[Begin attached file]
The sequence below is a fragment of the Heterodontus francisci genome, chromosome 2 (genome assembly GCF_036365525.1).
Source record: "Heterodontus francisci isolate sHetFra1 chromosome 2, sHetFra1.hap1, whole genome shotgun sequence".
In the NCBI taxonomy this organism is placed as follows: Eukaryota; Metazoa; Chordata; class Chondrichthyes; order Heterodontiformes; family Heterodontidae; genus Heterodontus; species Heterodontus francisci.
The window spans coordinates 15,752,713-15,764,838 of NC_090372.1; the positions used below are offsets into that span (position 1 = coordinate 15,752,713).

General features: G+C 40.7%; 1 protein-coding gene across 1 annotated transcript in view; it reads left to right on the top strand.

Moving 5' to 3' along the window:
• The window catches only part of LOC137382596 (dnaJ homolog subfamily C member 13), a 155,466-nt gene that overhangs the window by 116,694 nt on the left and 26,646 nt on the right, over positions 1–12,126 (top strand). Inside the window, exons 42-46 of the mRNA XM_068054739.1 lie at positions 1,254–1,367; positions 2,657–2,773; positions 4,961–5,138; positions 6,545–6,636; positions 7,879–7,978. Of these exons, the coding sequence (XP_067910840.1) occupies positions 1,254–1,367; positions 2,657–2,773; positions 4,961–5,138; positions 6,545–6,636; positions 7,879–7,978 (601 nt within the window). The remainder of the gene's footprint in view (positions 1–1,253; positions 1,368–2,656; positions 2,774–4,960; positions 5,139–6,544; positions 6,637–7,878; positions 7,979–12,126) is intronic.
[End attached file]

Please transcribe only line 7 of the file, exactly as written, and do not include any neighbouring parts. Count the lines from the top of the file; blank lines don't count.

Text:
• The window catches only part of LOC137382596 (dnaJ homolog subfamily C member 13), a 155,466-nt gene that overhangs the window by 116,694 nt on the left and 26,646 nt on the right, over positions 1–12,126 (top strand). Inside the window, exons 42-46 of the mRNA XM_068054739.1 lie at positions 1,254–1,367; positions 2,657–2,773; positions 4,961–5,138; positions 6,545–6,636; positions 7,879–7,978. Of these exons, the coding sequence (XP_067910840.1) occupies positions 1,254–1,367; positions 2,657–2,773; positions 4,961–5,138; positions 6,545–6,636; positions 7,879–7,978 (601 nt within the window). The remainder of the gene's footprint in view (positions 1–1,253; positions 1,368–2,656; positions 2,774–4,960; positions 5,139–6,544; positions 6,637–7,878; positions 7,979–12,126) is intronic.